Why Net Friends Relies on Cortex XDR and Avanan Complete
For literally decades, the folks who sit behind the desks at Security Operations Centers around the world have looked for network attackers using something called Indicators of Compromise (IoC). An IoC is like a piece of evidence that a crime was committed – a broken window or a bloodstain. On a network, an IoC might be a new file that shouldn’t be there, or a log entry showing contact with a known-malicious IP address. But there’s one thing all IoCs have in common: they all capture information after the fact. The crime has already occurred. You’re just cleaning up afterward.
When Net Friends designed the security elements for our NetVisor and MDR services, we knew our customers wouldn’t be satisfied with getting calls to let them know their confidential data had already been breached. We needed to stop attacks while they were in progress.
That’s why we turned to Cortex XDR and Avanan Complete, two cutting-edge platforms from security firms recognized by Gartner as leaders in their field. Both use a new kind of IoC, sometimes called “behavioral IoC,” to block attacks in real time by detecting suspicious activity as it happens.
Avanan Complete secures our customers’ cloud-based communications, including email, chat, virtual meetings, and file sharing. It uses machine learning to build a map of how each company communicates: who talks to whom, who shares what files, where key users log in from. When it detects activity that departs from those patterns, Avanan Complete can shut that activity down instantly until a human can investigate.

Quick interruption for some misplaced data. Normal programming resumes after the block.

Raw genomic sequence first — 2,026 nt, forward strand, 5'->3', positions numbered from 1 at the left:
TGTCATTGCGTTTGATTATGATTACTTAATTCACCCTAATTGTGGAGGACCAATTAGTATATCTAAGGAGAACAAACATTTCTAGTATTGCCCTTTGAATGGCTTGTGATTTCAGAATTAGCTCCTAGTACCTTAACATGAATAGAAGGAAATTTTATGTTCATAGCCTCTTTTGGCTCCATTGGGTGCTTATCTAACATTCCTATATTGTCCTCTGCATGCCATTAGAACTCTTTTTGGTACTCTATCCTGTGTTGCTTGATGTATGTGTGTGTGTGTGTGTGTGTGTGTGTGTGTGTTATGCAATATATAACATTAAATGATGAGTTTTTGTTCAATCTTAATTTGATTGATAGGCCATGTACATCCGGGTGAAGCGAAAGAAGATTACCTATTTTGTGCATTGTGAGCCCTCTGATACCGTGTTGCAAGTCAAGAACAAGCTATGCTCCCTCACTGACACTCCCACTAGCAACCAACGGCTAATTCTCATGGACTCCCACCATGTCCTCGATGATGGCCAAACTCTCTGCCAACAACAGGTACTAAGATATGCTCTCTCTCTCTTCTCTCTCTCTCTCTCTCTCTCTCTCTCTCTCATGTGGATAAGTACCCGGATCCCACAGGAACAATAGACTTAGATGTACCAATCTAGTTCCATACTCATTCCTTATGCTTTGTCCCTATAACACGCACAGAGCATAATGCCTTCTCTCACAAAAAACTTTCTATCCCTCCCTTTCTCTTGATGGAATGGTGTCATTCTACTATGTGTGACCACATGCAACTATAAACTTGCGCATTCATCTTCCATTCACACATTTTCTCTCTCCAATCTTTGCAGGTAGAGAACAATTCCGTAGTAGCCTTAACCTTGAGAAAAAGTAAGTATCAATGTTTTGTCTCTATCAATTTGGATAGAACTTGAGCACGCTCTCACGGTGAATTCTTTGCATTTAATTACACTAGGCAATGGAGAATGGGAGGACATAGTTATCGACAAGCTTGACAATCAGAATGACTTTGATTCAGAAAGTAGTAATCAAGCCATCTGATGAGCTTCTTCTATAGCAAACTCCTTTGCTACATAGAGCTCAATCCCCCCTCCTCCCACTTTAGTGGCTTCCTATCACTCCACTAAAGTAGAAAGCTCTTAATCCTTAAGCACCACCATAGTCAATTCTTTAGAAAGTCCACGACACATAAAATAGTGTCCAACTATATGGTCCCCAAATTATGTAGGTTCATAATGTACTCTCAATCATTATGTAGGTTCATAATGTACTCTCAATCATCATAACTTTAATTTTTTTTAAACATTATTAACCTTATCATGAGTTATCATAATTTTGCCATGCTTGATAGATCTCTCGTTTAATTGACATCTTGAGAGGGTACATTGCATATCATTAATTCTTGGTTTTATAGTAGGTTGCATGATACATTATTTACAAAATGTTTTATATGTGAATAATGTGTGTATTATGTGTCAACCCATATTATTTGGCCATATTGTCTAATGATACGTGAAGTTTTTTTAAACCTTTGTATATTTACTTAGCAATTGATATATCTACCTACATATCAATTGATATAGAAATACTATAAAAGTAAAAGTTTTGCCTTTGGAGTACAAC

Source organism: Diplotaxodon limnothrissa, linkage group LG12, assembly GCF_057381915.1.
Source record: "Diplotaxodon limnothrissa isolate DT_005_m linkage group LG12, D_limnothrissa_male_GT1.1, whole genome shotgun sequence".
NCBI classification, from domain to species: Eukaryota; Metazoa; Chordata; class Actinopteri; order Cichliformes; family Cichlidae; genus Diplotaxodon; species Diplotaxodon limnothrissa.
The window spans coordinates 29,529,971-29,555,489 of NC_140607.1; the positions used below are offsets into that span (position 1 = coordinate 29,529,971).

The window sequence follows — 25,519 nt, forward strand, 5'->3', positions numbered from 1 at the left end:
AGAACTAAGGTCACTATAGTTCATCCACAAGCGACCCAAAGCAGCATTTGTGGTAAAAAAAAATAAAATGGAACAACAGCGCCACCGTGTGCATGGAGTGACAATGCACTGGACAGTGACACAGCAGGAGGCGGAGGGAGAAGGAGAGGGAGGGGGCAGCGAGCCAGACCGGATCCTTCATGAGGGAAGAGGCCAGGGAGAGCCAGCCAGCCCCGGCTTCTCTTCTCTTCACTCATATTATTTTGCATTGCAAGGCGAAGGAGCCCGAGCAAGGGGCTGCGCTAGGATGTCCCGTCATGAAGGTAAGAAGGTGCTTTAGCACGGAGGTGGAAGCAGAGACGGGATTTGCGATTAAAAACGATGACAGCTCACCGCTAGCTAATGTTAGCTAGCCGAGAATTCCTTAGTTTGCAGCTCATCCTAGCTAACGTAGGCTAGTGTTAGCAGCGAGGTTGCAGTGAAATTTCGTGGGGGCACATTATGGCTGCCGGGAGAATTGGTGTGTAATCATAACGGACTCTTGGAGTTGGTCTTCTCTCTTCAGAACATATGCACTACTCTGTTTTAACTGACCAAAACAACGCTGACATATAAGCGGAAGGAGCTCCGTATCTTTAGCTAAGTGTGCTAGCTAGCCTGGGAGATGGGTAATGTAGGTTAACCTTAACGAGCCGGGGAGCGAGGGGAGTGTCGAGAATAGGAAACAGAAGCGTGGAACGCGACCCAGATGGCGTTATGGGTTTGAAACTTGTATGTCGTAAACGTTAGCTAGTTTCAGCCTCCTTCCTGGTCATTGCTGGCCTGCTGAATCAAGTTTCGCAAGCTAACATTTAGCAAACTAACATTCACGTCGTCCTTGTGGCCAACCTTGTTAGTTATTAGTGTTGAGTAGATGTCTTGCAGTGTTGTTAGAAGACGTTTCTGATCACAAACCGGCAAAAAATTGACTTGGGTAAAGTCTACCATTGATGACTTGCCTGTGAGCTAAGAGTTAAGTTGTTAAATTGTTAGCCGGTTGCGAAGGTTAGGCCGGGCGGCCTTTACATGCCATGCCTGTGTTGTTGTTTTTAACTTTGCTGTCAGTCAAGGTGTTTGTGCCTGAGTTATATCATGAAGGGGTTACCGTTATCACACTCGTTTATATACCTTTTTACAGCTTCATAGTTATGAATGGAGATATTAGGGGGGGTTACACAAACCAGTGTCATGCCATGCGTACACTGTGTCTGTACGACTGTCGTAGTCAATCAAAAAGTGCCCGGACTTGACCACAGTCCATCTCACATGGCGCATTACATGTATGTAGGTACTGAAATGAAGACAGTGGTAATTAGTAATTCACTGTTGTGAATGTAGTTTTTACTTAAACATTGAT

Cortex XDR secures our customers’ laptops and workstations. It monitors the operating system and network, looking for patterns of activity that trip any of the hundreds of rules supplied to us in real time by a global network of security organizations. By recognizing suspicious computer behavior as it happens, Cortex XDR can block so-called “zero-day” attacks, which are so new they haven’t even been named.
Cortex XDR also goes beyond rules and definitions by testing suspicious files it identifies in a proprietary “sandbox.” This virtual environment is hosted in the cloud by Cortex’s developer, Palo Alto Networks. Like a cyber-bomb-squad, Palo Alto will attempt to “detonate” the file by executing it to see what it tries to do. If the file tries to trigger unauthorized events, Cortex XDR will create a new rule for that file on the fly to prevent any other workstation from running it.
This potent combination allows Net Friends to offer our small business customers enterprise-grade security without enterprise pricing. If you’re outsourcing your network security, find out what your vendor is doing for real-time detection and response to internet attacks – that is, unless you’re not in any hurry to find out.
WHAT TO READ NEXT IN OUR TECHNOLOGY STACK SERIES:
- How Our Passion for Cortex XDR Paid Off
- Net Friends Recognized by Palo Alto Networks as a NextWave MSSP Partner
- What Is A Technology Stack & Why Should I Care?